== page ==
- Regarding the application, we discussed RED (Research, Education and Diagnosys) applications. Initially, Research and Education would be more straightforward targets. Still, we believe that open source affordable devices can impact decentralized diagnostics. For Education, we can always use the GMO detective.

- For choosing a new target (as the pandemic is apparently ending), Harry will study the needs in Ghana. We talked about typhoid fever. As pointed here, there is a need for a cheap and specific diagnosis. The current Widal test is unspecific and can generate many false positives, leading to unnecessary treatments and increased antibiotic resistance to the standard treatment. A test that costs less than 4$ per person is needed. DNA detective reactions cost 0.5€ to be produced.

- Plant or animal diagnosis are easier to have a certified than human diseases diagnosys. Funghi detective, developed at CRI (For the pathogens generating the Ink Disease in trees), can be an example. Still, we will need feedback on which agricultural diseases - are essential to be diagnosed on time.

- How we will organize it? For round 2, we will create an association where we can transparently receive the funds, and everyone has control over them. For the future, we think the better way is a local company network where different participants create different open-source products required by others in the network. In this way, for example, Urs, Fran or Boris will build the hardware, Yanwu will produce the reactions that will be sent to Duplex Bioscience, the local company Harry has created to distribute in Ghana the technology.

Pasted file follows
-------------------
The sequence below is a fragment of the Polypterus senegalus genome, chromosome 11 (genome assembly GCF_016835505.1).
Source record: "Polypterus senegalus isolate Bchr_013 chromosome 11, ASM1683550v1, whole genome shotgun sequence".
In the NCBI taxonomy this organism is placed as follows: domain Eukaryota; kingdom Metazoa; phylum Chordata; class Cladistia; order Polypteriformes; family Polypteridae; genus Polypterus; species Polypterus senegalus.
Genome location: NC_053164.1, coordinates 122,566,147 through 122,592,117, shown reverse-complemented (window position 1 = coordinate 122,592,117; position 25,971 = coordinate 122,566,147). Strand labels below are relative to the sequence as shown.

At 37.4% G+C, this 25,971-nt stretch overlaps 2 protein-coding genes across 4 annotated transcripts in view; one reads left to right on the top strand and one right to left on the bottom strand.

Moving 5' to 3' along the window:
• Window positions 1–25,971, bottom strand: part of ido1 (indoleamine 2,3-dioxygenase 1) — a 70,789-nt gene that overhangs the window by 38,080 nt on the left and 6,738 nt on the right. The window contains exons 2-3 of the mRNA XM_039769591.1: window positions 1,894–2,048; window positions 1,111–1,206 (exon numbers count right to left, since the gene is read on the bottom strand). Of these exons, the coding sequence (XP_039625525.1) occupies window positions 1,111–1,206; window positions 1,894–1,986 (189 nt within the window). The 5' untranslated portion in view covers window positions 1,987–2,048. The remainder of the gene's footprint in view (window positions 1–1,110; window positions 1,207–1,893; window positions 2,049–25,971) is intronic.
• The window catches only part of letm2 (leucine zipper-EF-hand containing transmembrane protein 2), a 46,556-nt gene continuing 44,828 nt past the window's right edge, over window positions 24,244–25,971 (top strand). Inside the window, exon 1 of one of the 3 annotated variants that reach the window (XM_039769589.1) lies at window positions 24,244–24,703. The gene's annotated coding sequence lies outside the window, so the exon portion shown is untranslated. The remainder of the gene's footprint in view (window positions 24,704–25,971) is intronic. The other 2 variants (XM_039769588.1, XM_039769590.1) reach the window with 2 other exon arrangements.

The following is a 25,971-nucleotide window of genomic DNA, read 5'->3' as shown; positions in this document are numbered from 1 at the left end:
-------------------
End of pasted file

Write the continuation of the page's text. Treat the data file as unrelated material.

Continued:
Meeting.jpg Workshop.jpg

Event Funded by:

  • GOSH Collaborative Development Program

  • Shuttleworth Foundation Flash Grants

  • Tsinghua University, Materials sponsor
  • CRI, Center for Research and Interdisciplinarity

Thank you to our sponsors